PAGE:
Visiting Fredericksburg in 1989
Milo’s letters about Fredericksburg
In his letters, Milo described the first day of the battle of Fredericksburg hearing heavy firing to his right and his left. His position he said was “within a mile of Fredericksburg, in a valley or ravine… with a small rivulet running at the bottom.” From this, I estimated his position to be near the road between the two main points of the battle–near the middle of Lee’s line.
Finding Milo at Fredericksburg Ourselves
As we drove onto Lee Drive, cutting across the military park, we tried to sense where Milo had been, with the few clues we had to go on. As we descended a hill, Christl said she felt a great wave of sadness come over her–the kind she had sometimes felt while we were reading his letters together. Like me, Milo had married later in life. Like me, he had a little boy. Like me, he was an educated man who had come to love the South. Like me, he felt a compelling closeness to his wife and child and to the friends who made up their larger family. He was a passionate, idealistic intellectual, with a touch of the romantic poet in him. We felt a connection with him that went beyond the fact that he was my great grandfather.
I drove up and back down the road, then named the place I would pick for his location. It was within yards of the place Christl had chosen. We got out. There was a little stream, sloping down to a densely wooded hillside, into a little ravine that paralleled the road. Nearby were trenches with a sign that identified them with Kershaw’s troops. Still, we felt this was where Milo had been.
Finding Milo with help of the Ranger
We then went to Park Headquarters in Fredericksburg to see if the rangers could help us. Although the ranger did everything she could, she told us the man we needed to see was out. We looked through a few of the many books in the little store, then went out to take pictures of the stone wall.
Afterwards, while I was standing by the car waiting for the others, a ranger approached, talking to two men. They stopped in front of the car, a few feet away from me, finished talking, and the men left. I approached the ranger and told him what I was trying to find out, and found out he was the man I needed to talk to.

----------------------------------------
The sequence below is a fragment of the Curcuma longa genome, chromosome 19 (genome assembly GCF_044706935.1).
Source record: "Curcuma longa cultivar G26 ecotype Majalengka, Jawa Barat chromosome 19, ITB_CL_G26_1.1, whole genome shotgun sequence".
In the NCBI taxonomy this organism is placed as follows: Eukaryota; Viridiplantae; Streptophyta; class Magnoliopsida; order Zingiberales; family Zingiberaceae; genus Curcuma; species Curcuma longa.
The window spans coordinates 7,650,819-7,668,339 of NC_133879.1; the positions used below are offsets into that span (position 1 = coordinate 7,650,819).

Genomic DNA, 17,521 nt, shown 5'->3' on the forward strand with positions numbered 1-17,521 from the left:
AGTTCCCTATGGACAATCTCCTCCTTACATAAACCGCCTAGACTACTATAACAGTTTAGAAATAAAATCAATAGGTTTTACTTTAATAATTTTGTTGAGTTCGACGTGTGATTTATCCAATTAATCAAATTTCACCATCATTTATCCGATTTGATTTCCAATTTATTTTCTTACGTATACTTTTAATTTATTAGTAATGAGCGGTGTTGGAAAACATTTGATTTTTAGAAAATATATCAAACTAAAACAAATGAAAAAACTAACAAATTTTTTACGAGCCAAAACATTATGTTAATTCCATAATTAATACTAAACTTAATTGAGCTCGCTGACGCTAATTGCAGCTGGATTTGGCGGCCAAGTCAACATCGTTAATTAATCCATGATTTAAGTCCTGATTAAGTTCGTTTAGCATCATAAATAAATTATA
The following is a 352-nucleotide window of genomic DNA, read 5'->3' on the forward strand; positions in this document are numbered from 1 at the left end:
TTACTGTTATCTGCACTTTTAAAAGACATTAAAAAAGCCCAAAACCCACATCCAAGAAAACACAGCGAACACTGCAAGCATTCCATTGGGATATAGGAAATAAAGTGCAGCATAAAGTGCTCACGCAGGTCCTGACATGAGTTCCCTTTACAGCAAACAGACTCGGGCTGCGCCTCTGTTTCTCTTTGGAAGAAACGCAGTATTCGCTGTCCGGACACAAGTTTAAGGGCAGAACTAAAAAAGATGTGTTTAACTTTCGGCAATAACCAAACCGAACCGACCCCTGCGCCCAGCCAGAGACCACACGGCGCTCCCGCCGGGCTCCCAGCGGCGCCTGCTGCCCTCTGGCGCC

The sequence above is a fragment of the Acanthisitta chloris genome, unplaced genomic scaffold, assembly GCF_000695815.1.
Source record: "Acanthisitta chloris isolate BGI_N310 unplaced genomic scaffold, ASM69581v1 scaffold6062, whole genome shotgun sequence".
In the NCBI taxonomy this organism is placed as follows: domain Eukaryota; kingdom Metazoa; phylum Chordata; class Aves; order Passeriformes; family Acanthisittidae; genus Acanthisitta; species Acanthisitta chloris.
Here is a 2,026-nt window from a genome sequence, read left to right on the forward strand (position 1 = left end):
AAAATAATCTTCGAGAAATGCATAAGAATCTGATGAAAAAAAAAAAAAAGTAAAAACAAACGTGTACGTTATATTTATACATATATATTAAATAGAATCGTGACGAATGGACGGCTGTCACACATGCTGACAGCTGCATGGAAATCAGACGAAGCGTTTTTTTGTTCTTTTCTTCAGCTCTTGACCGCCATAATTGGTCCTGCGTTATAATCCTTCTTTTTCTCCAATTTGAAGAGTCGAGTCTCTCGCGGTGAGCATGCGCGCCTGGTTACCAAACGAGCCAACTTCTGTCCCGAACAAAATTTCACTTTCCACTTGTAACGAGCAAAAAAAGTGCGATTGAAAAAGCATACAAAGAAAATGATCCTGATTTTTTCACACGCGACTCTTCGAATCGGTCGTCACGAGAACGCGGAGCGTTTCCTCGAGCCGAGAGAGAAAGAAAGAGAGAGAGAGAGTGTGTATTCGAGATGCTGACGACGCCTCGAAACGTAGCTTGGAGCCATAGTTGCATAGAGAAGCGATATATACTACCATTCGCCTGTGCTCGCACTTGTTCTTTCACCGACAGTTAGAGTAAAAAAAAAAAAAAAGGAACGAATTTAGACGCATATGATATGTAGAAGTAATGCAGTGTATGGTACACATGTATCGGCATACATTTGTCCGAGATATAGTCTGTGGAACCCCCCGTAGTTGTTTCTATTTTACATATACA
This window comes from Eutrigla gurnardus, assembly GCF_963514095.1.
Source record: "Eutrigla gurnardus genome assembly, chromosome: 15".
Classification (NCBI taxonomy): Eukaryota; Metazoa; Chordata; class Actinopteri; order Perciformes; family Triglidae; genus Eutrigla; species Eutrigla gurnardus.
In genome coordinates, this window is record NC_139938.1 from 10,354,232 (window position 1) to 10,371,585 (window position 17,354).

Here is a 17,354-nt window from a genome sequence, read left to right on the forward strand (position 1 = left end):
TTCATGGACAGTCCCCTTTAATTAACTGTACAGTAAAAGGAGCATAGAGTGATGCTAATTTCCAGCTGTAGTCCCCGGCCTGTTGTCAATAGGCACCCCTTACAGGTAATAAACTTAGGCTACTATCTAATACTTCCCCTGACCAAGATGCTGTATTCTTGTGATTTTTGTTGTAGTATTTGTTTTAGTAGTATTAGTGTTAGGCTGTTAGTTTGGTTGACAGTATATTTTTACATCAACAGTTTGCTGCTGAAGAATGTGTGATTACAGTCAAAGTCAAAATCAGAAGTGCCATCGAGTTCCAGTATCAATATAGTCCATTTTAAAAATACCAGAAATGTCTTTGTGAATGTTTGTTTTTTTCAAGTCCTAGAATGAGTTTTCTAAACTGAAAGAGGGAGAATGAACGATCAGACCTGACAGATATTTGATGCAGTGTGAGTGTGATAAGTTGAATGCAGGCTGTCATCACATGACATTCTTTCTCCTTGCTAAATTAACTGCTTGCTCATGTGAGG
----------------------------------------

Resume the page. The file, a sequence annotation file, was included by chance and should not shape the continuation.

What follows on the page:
In his office, we went over Milo’s letters, looked through records, and came up with nothing on the Georgia 51st. Then I looked through earlier letters and found the name of Milo’s comanding officer, Col. Slaughter of Albany, Georgia. The ranger found Col. Slaughter’s name in “The Official Records of Union and Confederate Armies,” confirmed that he had led the Georgia 51st, and found that he had served under General Paul Semmes.
We then looked up Semmes’s position at Fredericksburg. It was just down the road, south of Kershaw’s, within yards of the location Christl and I had picked.
The ranger pointed out that Kershaw had sent some of his men to reinforce Marye’s Heights the second day, possibly leaving Semmes’s men to spread along the road and cover the positions they left. According to Lee’s Lieutenant’s, however, on the second day of the battle, the victorious Georgians of Cobbs’ brigade were replaced by Semmes’s brigade–which would have included Milo. Milo’s letters from the second day confirm his position behind the Stone Wall, in sight of the many Union dead, and expecting a second assault that never came.
At Fredericksburg, we identified Milo’s brigade–General Semmes–so we knew where to look for him at Gettysburg.